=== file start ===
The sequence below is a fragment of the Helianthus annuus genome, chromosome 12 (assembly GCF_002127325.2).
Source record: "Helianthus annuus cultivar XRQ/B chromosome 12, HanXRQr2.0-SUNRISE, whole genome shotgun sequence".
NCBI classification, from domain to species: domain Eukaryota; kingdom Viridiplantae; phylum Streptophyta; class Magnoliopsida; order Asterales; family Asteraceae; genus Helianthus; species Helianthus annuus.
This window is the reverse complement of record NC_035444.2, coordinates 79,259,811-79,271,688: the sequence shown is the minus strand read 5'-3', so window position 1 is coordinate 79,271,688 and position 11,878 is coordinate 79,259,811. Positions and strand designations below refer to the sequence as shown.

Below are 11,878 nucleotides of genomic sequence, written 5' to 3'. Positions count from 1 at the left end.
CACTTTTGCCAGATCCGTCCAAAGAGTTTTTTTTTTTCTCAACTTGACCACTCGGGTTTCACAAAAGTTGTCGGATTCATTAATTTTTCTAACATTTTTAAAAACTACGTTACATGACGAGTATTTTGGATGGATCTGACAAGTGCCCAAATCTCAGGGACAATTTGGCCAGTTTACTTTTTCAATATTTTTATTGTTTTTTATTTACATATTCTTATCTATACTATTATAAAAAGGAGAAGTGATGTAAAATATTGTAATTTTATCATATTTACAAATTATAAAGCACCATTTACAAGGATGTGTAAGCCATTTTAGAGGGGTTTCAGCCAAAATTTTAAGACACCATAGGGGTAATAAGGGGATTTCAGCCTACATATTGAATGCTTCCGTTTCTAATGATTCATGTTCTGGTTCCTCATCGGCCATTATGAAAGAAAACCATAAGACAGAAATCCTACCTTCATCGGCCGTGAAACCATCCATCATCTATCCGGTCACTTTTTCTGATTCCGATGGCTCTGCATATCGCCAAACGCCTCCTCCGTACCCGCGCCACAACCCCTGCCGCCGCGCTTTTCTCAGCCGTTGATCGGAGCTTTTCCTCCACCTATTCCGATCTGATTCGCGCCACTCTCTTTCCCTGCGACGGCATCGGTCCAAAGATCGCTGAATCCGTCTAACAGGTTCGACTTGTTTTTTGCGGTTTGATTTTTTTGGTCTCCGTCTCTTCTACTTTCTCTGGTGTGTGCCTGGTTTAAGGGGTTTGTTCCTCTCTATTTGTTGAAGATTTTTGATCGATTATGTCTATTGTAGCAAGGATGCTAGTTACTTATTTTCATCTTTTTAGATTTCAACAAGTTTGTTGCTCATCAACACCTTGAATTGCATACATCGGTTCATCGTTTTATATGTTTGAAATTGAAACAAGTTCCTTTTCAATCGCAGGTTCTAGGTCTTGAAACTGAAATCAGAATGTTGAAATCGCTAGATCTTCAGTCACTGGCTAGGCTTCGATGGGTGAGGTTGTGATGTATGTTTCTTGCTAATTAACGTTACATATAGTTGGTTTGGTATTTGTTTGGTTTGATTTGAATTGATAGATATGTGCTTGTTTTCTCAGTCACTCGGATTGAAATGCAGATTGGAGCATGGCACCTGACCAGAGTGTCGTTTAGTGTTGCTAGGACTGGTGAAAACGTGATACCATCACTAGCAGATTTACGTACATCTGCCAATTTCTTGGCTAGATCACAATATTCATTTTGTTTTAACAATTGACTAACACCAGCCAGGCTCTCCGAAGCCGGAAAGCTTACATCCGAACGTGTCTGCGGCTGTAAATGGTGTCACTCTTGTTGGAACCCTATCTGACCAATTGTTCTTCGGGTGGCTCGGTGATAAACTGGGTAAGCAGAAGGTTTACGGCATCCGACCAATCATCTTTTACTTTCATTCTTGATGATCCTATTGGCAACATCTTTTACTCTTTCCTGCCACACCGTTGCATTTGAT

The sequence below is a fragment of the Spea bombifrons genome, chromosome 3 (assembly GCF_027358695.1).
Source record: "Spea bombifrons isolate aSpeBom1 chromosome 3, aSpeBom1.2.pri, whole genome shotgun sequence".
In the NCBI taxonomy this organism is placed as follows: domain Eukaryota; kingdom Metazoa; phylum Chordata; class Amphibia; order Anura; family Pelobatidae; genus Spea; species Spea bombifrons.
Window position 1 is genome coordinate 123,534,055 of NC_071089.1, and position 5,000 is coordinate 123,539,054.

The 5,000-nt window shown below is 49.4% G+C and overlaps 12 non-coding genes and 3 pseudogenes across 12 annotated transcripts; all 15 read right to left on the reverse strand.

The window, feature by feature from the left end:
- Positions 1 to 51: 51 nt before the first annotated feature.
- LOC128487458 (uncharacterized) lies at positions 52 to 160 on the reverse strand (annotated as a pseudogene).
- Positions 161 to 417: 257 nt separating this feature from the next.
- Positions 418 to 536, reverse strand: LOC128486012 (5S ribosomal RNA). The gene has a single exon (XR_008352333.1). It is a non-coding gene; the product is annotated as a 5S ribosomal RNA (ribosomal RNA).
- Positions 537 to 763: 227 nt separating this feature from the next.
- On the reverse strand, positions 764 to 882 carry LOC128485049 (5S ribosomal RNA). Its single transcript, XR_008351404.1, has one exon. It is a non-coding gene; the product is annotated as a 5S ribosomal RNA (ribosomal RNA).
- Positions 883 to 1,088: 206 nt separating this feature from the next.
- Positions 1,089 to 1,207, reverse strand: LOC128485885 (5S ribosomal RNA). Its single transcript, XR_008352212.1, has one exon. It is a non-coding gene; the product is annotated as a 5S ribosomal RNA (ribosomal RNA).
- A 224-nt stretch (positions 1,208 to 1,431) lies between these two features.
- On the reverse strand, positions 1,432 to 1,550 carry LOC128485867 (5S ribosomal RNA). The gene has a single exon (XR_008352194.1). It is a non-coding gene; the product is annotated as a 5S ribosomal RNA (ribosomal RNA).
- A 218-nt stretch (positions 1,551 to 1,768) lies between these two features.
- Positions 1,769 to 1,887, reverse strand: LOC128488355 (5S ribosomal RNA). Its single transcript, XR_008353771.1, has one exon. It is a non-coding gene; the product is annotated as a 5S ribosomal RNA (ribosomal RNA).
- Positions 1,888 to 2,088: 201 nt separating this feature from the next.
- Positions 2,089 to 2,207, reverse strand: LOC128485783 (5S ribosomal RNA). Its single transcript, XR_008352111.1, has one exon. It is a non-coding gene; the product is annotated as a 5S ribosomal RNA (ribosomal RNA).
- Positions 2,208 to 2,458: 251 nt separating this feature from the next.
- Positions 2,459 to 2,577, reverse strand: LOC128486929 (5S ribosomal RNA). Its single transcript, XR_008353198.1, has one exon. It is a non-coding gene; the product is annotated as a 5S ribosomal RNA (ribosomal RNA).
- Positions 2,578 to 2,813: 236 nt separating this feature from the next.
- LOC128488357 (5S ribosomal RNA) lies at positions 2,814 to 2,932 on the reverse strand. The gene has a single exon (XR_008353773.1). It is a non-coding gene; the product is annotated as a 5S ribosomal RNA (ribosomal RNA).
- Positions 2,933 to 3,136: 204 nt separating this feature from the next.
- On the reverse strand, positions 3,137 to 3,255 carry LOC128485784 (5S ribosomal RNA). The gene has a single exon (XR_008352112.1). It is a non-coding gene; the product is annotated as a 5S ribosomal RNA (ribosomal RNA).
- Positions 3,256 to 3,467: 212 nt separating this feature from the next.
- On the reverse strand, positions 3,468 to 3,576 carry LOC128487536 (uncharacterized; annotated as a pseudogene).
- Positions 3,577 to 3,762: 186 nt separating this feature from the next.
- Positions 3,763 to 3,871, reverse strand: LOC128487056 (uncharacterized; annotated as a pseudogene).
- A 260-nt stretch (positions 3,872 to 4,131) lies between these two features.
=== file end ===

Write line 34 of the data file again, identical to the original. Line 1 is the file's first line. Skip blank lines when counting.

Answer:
- On the reverse strand, positions 3,468 to 3,576 carry LOC128487536 (uncharacterized; annotated as a pseudogene).